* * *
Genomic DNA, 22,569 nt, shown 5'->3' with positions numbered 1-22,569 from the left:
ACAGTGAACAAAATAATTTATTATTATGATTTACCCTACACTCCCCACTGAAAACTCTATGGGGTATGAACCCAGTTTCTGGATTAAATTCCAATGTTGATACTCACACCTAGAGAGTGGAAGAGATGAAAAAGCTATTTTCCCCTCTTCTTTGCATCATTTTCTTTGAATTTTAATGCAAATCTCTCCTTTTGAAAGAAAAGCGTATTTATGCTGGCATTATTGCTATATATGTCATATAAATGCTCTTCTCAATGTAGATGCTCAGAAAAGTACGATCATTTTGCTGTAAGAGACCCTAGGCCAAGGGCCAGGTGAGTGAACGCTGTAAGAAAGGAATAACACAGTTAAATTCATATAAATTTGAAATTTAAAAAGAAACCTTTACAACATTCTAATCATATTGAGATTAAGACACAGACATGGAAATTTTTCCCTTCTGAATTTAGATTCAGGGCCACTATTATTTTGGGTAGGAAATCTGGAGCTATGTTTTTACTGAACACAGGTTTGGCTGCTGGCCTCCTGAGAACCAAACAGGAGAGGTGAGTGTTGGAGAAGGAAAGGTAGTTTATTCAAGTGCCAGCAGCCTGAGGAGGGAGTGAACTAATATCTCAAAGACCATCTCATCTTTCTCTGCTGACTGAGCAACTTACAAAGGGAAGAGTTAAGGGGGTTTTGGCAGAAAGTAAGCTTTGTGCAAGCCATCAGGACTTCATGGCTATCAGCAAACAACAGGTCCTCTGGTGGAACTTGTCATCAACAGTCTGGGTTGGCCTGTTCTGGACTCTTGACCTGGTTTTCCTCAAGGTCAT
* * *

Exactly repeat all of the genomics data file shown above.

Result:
Genomic DNA, 22,569 nt, shown 5'->3' with positions numbered 1-22,569 from the left:
ACAGTGAACAAAATAATTTATTATTATGATTTACCCTACACTCCCCACTGAAAACTCTATGGGGTATGAACCCAGTTTCTGGATTAAATTCCAATGTTGATACTCACACCTAGAGAGTGGAAGAGATGAAAAAGCTATTTTCCCCTCTTCTTTGCATCATTTTCTTTGAATTTTAATGCAAATCTCTCCTTTTGAAAGAAAAGCGTATTTATGCTGGCATTATTGCTATATATGTCATATAAATGCTCTTCTCAATGTAGATGCTCAGAAAAGTACGATCATTTTGCTGTAAGAGACCCTAGGCCAAGGGCCAGGTGAGTGAACGCTGTAAGAAAGGAATAACACAGTTAAATTCATATAAATTTGAAATTTAAAAAGAAACCTTTACAACATTCTAATCATATTGAGATTAAGACACAGACATGGAAATTTTTCCCTTCTGAATTTAGATTCAGGGCCACTATTATTTTGGGTAGGAAATCTGGAGCTATGTTTTTACTGAACACAGGTTTGGCTGCTGGCCTCCTGAGAACCAAACAGGAGAGGTGAGTGTTGGAGAAGGAAAGGTAGTTTATTCAAGTGCCAGCAGCCTGAGGAGGGAGTGAACTAATATCTCAAAGACCATCTCATCTTTCTCTGCTGACTGAGCAACTTACAAAGGGAAGAGTTAAGGGGGTTTTGGCAGAAAGTAAGCTTTGTGCAAGCCATCAGGACTTCATGGCTATCAGCAAACAACAGGTCCTCTGGTGGAACTTGTCATCAACAGTCTGGGTTGGCCTGTTCTGGACTCTTGACCTGGTTTTCCTCAAGGTCAT